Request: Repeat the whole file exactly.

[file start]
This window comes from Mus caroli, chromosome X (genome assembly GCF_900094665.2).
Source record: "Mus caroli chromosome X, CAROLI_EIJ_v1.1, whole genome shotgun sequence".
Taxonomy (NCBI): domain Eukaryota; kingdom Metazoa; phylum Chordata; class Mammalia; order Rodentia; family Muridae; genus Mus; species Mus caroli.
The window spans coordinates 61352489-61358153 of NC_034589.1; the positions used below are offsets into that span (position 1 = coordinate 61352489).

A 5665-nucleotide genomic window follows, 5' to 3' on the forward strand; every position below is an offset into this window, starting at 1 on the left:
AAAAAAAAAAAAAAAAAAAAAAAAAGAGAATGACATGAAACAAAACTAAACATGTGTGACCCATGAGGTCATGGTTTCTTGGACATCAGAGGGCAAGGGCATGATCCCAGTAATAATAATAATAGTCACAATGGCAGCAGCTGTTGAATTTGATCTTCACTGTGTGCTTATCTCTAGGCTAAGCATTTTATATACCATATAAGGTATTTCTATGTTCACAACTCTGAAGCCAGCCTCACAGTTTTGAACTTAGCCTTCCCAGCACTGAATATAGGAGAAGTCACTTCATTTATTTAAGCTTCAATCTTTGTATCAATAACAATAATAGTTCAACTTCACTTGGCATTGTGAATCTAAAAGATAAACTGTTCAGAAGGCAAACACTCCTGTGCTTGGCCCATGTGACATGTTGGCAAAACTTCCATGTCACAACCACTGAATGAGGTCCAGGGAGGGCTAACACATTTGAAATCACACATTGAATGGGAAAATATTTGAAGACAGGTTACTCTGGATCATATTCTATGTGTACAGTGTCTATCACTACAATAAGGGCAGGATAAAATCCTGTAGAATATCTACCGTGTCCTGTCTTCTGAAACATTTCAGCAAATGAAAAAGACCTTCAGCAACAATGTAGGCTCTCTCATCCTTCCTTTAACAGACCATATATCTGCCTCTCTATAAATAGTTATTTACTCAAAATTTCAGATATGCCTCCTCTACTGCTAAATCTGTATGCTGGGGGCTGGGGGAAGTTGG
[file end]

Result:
This window comes from Mus caroli, chromosome X (genome assembly GCF_900094665.2).
Source record: "Mus caroli chromosome X, CAROLI_EIJ_v1.1, whole genome shotgun sequence".
Taxonomy (NCBI): domain Eukaryota; kingdom Metazoa; phylum Chordata; class Mammalia; order Rodentia; family Muridae; genus Mus; species Mus caroli.
The window spans coordinates 61352489-61358153 of NC_034589.1; the positions used below are offsets into that span (position 1 = coordinate 61352489).

A 5665-nucleotide genomic window follows, 5' to 3' on the forward strand; every position below is an offset into this window, starting at 1 on the left:
AAAAAAAAAAAAAAAAAAAAAAAAAGAGAATGACATGAAACAAAACTAAACATGTGTGACCCATGAGGTCATGGTTTCTTGGACATCAGAGGGCAAGGGCATGATCCCAGTAATAATAATAATAGTCACAATGGCAGCAGCTGTTGAATTTGATCTTCACTGTGTGCTTATCTCTAGGCTAAGCATTTTATATACCATATAAGGTATTTCTATGTTCACAACTCTGAAGCCAGCCTCACAGTTTTGAACTTAGCCTTCCCAGCACTGAATATAGGAGAAGTCACTTCATTTATTTAAGCTTCAATCTTTGTATCAATAACAATAATAGTTCAACTTCACTTGGCATTGTGAATCTAAAAGATAAACTGTTCAGAAGGCAAACACTCCTGTGCTTGGCCCATGTGACATGTTGGCAAAACTTCCATGTCACAACCACTGAATGAGGTCCAGGGAGGGCTAACACATTTGAAATCACACATTGAATGGGAAAATATTTGAAGACAGGTTACTCTGGATCATATTCTATGTGTACAGTGTCTATCACTACAATAAGGGCAGGATAAAATCCTGTAGAATATCTACCGTGTCCTGTCTTCTGAAACATTTCAGCAAATGAAAAAGACCTTCAGCAACAATGTAGGCTCTCTCATCCTTCCTTTAACAGACCATATATCTGCCTCTCTATAAATAGTTATTTACTCAAAATTTCAGATATGCCTCCTCTACTGCTAAATCTGTATGCTGGGGGCTGGGGGAAGTTGG